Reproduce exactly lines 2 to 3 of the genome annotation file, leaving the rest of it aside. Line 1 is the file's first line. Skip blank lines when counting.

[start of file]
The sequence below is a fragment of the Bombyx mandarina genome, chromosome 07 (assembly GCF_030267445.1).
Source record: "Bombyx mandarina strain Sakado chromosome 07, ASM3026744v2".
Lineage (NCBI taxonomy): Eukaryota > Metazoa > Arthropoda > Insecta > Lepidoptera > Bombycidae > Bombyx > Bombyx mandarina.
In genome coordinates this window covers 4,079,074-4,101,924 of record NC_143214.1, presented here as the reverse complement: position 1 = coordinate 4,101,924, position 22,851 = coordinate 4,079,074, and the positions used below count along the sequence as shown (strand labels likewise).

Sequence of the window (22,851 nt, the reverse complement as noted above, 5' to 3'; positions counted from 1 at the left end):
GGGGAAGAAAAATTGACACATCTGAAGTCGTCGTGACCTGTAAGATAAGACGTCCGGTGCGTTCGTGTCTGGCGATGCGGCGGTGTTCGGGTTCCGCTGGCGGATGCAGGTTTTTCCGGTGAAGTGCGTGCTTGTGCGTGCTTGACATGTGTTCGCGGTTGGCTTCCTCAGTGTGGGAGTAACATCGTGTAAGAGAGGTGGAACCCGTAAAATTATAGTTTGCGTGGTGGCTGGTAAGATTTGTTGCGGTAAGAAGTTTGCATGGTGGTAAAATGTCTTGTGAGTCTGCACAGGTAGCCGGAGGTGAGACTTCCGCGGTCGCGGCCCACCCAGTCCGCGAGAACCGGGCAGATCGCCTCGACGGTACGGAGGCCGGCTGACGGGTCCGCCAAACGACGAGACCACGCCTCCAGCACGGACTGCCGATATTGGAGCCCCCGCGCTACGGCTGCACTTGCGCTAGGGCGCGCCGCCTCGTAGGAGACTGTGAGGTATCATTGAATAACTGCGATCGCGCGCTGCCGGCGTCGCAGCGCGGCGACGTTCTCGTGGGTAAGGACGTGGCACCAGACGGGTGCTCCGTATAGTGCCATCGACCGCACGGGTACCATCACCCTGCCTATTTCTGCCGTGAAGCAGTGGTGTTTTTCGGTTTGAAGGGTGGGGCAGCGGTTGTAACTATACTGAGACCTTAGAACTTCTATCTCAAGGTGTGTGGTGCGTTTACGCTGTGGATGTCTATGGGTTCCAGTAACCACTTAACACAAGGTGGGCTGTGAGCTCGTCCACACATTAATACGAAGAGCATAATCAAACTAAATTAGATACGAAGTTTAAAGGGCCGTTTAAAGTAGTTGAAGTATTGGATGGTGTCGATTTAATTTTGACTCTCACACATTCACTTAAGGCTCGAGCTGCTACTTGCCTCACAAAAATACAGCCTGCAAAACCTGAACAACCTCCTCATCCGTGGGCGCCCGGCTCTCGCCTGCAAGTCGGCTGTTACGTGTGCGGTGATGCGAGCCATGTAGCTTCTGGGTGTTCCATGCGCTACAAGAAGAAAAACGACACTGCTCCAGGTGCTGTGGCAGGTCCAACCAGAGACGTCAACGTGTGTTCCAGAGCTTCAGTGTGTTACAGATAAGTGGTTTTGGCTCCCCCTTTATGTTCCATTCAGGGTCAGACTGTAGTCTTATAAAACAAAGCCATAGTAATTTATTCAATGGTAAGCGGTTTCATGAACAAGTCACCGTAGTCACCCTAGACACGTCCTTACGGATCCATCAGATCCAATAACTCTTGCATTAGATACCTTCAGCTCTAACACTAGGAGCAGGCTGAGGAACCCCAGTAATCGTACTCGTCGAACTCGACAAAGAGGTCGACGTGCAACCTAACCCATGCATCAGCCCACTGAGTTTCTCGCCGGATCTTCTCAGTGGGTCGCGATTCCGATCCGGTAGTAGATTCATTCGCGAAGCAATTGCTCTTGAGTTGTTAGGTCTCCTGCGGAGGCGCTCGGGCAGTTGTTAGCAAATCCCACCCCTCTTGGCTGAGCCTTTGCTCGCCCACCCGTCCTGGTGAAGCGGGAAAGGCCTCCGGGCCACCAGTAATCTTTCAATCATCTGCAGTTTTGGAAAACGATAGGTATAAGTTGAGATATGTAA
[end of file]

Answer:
Source record: "Bombyx mandarina strain Sakado chromosome 07, ASM3026744v2".
Lineage (NCBI taxonomy): Eukaryota > Metazoa > Arthropoda > Insecta > Lepidoptera > Bombycidae > Bombyx > Bombyx mandarina.